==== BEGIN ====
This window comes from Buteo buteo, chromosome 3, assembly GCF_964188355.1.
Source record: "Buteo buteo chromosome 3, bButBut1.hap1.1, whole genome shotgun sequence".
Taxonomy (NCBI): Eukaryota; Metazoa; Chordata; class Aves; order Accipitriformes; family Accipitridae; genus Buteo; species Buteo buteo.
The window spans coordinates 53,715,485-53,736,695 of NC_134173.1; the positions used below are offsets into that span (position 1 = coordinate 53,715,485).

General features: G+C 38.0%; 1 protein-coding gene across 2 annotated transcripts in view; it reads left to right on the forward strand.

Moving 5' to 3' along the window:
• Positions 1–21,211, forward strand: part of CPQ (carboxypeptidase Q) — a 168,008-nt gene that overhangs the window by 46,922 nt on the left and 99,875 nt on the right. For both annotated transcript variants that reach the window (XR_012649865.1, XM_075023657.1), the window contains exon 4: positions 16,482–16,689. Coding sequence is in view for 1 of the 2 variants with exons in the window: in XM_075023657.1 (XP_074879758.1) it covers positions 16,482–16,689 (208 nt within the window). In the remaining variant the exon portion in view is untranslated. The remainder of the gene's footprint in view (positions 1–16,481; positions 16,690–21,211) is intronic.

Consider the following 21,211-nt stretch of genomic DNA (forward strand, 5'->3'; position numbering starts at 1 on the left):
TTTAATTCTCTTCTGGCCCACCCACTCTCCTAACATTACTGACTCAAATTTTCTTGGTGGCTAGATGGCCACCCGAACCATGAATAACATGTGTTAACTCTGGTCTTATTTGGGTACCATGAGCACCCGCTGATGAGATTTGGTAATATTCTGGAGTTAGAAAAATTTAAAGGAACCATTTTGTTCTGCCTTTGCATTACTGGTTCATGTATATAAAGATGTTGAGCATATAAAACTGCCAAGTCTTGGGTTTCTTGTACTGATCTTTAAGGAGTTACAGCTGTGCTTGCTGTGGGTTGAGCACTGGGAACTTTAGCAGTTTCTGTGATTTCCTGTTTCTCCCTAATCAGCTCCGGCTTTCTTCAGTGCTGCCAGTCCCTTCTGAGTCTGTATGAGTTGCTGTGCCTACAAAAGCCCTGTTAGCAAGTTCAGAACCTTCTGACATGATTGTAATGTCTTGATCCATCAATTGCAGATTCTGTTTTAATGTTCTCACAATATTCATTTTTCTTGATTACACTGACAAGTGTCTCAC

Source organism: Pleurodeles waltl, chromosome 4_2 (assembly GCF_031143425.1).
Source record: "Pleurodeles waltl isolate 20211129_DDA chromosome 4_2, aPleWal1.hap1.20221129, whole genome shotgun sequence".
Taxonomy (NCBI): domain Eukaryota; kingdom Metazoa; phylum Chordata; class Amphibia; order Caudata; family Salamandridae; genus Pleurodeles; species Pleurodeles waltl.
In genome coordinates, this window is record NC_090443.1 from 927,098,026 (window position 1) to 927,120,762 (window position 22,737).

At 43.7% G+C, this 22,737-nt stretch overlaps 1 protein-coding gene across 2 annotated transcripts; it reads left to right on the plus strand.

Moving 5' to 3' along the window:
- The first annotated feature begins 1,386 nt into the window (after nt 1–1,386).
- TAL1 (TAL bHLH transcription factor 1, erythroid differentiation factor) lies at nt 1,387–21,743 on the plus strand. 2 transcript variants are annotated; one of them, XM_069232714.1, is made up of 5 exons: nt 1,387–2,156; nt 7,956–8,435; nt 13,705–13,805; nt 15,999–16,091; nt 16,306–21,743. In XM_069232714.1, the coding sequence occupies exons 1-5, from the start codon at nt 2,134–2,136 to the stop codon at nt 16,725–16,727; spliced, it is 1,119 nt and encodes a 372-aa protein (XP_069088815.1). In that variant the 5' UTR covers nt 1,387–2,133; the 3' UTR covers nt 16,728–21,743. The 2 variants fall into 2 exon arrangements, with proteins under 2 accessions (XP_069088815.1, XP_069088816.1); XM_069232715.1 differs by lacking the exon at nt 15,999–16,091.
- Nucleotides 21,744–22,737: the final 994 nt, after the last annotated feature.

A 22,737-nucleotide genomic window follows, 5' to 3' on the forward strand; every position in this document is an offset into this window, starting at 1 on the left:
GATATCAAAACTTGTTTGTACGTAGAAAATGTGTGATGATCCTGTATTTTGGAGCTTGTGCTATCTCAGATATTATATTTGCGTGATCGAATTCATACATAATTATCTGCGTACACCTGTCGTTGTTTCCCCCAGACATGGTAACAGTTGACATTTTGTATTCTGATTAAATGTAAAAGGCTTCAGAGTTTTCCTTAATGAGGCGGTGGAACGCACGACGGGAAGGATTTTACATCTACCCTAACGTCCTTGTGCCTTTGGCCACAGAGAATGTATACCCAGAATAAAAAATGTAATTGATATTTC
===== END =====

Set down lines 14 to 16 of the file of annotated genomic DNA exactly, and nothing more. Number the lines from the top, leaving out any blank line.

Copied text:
At 43.7% G+C, this 22,737-nt stretch overlaps 1 protein-coding gene across 2 annotated transcripts; it reads left to right on the plus strand.

Moving 5' to 3' along the window:
- The first annotated feature begins 1,386 nt into the window (after nt 1–1,386).